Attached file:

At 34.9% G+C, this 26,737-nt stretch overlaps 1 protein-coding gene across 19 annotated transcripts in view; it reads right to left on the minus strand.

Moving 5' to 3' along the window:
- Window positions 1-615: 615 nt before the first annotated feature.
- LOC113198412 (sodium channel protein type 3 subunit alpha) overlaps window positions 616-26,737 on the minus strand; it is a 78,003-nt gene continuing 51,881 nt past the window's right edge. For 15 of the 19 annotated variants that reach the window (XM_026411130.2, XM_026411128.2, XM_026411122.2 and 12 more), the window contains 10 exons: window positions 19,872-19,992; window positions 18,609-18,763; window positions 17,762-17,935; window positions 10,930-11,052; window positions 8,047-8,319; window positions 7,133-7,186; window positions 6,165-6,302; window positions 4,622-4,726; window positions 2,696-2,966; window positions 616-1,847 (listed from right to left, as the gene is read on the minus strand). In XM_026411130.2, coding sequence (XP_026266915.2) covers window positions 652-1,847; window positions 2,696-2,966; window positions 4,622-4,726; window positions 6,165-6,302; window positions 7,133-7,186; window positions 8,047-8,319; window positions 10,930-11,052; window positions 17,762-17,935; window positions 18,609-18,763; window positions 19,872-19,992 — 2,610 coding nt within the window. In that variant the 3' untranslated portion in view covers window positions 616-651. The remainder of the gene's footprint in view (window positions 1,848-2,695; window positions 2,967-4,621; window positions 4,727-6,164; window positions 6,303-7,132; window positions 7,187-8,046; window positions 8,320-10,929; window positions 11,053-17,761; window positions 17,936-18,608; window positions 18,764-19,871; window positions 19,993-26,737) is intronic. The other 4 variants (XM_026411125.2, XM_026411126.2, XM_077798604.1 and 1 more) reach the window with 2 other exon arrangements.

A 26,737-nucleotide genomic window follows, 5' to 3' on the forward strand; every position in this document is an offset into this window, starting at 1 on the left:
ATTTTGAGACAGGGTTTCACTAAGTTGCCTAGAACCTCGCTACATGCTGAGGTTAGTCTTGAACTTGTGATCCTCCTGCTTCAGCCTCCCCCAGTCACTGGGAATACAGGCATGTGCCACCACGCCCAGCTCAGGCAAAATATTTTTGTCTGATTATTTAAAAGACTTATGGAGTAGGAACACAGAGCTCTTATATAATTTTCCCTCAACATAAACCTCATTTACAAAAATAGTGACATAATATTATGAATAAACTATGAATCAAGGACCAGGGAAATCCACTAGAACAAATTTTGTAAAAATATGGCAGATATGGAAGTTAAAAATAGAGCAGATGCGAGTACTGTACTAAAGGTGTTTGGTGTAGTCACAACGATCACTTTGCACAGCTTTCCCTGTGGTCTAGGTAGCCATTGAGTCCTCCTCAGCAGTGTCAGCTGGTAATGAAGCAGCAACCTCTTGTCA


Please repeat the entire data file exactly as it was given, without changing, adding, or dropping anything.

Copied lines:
At 34.9% G+C, this 26,737-nt stretch overlaps 1 protein-coding gene across 19 annotated transcripts in view; it reads right to left on the minus strand.

Moving 5' to 3' along the window:
- Window positions 1-615: 615 nt before the first annotated feature.
- LOC113198412 (sodium channel protein type 3 subunit alpha) overlaps window positions 616-26,737 on the minus strand; it is a 78,003-nt gene continuing 51,881 nt past the window's right edge. For 15 of the 19 annotated variants that reach the window (XM_026411130.2, XM_026411128.2, XM_026411122.2 and 12 more), the window contains 10 exons: window positions 19,872-19,992; window positions 18,609-18,763; window positions 17,762-17,935; window positions 10,930-11,052; window positions 8,047-8,319; window positions 7,133-7,186; window positions 6,165-6,302; window positions 4,622-4,726; window positions 2,696-2,966; window positions 616-1,847 (listed from right to left, as the gene is read on the minus strand). In XM_026411130.2, coding sequence (XP_026266915.2) covers window positions 652-1,847; window positions 2,696-2,966; window positions 4,622-4,726; window positions 6,165-6,302; window positions 7,133-7,186; window positions 8,047-8,319; window positions 10,930-11,052; window positions 17,762-17,935; window positions 18,609-18,763; window positions 19,872-19,992 — 2,610 coding nt within the window. In that variant the 3' untranslated portion in view covers window positions 616-651. The remainder of the gene's footprint in view (window positions 1,848-2,695; window positions 2,967-4,621; window positions 4,727-6,164; window positions 6,303-7,132; window positions 7,187-8,046; window positions 8,320-10,929; window positions 11,053-17,761; window positions 17,936-18,608; window positions 18,764-19,871; window positions 19,993-26,737) is intronic. The other 4 variants (XM_026411125.2, XM_026411126.2, XM_077798604.1 and 1 more) reach the window with 2 other exon arrangements.

A 26,737-nucleotide genomic window follows, 5' to 3' on the forward strand; every position in this document is an offset into this window, starting at 1 on the left:
ATTTTGAGACAGGGTTTCACTAAGTTGCCTAGAACCTCGCTACATGCTGAGGTTAGTCTTGAACTTGTGATCCTCCTGCTTCAGCCTCCCCCAGTCACTGGGAATACAGGCATGTGCCACCACGCCCAGCTCAGGCAAAATATTTTTGTCTGATTATTTAAAAGACTTATGGAGTAGGAACACAGAGCTCTTATATAATTTTCCCTCAACATAAACCTCATTTACAAAAATAGTGACATAATATTATGAATAAACTATGAATCAAGGACCAGGGAAATCCACTAGAACAAATTTTGTAAAAATATGGCAGATATGGAAGTTAAAAATAGAGCAGATGCGAGTACTGTACTAAAGGTGTTTGGTGTAGTCACAACGATCACTTTGCACAGCTTTCCCTGTGGTCTAGGTAGCCATTGAGTCCTCCTCAGCAGTGTCAGCTGGTAATGAAGCAGCAACCTCTTGTCA